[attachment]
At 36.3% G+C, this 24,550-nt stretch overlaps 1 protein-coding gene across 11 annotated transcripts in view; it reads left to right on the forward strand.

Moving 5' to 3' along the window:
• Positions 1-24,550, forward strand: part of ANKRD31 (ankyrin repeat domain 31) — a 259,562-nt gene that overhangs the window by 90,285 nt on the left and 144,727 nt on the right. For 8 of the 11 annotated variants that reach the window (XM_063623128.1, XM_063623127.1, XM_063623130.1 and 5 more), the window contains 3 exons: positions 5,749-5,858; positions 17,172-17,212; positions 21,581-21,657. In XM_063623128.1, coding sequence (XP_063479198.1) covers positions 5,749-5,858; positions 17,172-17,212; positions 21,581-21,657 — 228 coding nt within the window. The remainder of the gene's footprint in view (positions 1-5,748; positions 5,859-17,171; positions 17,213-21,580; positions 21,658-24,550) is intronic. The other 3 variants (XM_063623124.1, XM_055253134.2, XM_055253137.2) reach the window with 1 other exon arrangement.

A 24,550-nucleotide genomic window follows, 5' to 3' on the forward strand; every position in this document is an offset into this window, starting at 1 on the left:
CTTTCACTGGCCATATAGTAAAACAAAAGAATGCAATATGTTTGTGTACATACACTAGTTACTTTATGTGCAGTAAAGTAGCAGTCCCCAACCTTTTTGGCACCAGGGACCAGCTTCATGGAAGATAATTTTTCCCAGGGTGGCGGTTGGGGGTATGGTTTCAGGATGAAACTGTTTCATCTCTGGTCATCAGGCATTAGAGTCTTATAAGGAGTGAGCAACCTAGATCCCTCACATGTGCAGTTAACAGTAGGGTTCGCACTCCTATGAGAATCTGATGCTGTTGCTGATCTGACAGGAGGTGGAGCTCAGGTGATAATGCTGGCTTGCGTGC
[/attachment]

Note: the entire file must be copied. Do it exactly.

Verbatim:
At 36.3% G+C, this 24,550-nt stretch overlaps 1 protein-coding gene across 11 annotated transcripts in view; it reads left to right on the forward strand.

Moving 5' to 3' along the window:
• Positions 1-24,550, forward strand: part of ANKRD31 (ankyrin repeat domain 31) — a 259,562-nt gene that overhangs the window by 90,285 nt on the left and 144,727 nt on the right. For 8 of the 11 annotated variants that reach the window (XM_063623128.1, XM_063623127.1, XM_063623130.1 and 5 more), the window contains 3 exons: positions 5,749-5,858; positions 17,172-17,212; positions 21,581-21,657. In XM_063623128.1, coding sequence (XP_063479198.1) covers positions 5,749-5,858; positions 17,172-17,212; positions 21,581-21,657 — 228 coding nt within the window. The remainder of the gene's footprint in view (positions 1-5,748; positions 5,859-17,171; positions 17,213-21,580; positions 21,658-24,550) is intronic. The other 3 variants (XM_063623124.1, XM_055253134.2, XM_055253137.2) reach the window with 1 other exon arrangement.

A 24,550-nucleotide genomic window follows, 5' to 3' on the forward strand; every position in this document is an offset into this window, starting at 1 on the left:
CTTTCACTGGCCATATAGTAAAACAAAAGAATGCAATATGTTTGTGTACATACACTAGTTACTTTATGTGCAGTAAAGTAGCAGTCCCCAACCTTTTTGGCACCAGGGACCAGCTTCATGGAAGATAATTTTTCCCAGGGTGGCGGTTGGGGGTATGGTTTCAGGATGAAACTGTTTCATCTCTGGTCATCAGGCATTAGAGTCTTATAAGGAGTGAGCAACCTAGATCCCTCACATGTGCAGTTAACAGTAGGGTTCGCACTCCTATGAGAATCTGATGCTGTTGCTGATCTGACAGGAGGTGGAGCTCAGGTGATAATGCTGGCTTGCGTGC